This article describes an unexplored transport phenomenon where a mildly viscoelastic medium encroaches a narrow capillary channel under the action of surface-tension force. The ultimate goal of the study is to provide the penetration length and the intrusion rate of the liquid as functions of time. The resulting analysis would be instrumental in building an inexpensive and convenient rheometric device which can measure the temporal scale for viscoelastic relaxation from the stored data of the aforementioned quantities. The key step in the formulation is a transient eigenfunction expansion of the instantaneous velocity profile. The time-dependent amplitude of the expansion as well as the intruded length are governed by a system of integro-differential relations which are derived by exploiting the mass and momentum conservation principles. The obtained integro-differential equations are simultaneously solved by using a fourth-order Runge-Kutta method assuming a start-up problem from rest. The resulting numerical solution properly represents the predominantly one-dimensional flow which gradually slows down after an initial acceleration and subsequent oscillation. The computational findings are independently verified by two separate perturbation theories. The first of these is based on a Weissenberg number expansion revealing the departure in the unsteady imbibition due to small but finite viscoelasticity. In contrast, the second one explains the long-time behaviour of the system by analytically predicting the decay features of the dynamics. These asymptotic results unequivocally corroborate the simulation inferring the accuracy of the numerics as well as the utility of the simplified mathematical models.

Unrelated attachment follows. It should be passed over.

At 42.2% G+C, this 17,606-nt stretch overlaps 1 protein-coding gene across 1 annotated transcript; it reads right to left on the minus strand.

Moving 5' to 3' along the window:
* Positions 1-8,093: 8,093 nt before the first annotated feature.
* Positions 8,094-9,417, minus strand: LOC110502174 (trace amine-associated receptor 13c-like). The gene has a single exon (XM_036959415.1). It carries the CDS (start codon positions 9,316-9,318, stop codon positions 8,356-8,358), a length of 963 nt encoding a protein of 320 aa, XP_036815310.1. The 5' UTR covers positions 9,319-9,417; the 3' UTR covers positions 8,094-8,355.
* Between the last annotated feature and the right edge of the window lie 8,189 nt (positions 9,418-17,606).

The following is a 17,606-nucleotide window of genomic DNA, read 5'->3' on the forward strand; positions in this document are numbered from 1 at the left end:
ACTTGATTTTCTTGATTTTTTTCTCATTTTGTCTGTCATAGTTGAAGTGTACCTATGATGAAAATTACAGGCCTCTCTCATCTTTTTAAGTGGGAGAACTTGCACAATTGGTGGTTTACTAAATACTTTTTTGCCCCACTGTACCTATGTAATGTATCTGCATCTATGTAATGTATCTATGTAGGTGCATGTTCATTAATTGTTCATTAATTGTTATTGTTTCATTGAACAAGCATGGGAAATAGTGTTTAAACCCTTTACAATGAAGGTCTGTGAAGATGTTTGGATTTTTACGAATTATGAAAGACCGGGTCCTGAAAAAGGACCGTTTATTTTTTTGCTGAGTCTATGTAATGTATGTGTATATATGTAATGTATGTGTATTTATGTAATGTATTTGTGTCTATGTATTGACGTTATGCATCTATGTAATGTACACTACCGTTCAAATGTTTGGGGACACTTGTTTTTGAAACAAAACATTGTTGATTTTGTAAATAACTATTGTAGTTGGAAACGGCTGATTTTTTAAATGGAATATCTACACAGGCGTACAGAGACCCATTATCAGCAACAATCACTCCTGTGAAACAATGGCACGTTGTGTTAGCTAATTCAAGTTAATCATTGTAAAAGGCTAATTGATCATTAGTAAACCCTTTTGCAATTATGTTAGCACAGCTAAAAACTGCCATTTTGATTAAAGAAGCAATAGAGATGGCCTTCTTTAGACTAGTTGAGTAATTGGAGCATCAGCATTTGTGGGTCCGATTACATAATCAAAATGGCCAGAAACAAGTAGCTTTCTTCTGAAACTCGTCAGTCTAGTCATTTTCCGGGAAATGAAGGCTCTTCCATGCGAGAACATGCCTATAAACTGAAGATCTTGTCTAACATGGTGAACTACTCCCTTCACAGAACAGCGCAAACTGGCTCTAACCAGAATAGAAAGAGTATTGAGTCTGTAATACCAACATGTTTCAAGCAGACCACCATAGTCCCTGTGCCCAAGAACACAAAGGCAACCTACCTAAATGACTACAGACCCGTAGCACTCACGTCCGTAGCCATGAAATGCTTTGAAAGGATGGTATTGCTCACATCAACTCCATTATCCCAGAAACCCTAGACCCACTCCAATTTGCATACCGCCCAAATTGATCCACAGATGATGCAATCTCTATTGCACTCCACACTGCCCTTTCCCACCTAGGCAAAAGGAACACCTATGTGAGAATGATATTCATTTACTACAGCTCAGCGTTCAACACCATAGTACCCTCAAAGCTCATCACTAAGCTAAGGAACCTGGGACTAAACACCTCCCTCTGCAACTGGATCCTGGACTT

- capillary flows
- non-Newtonian flows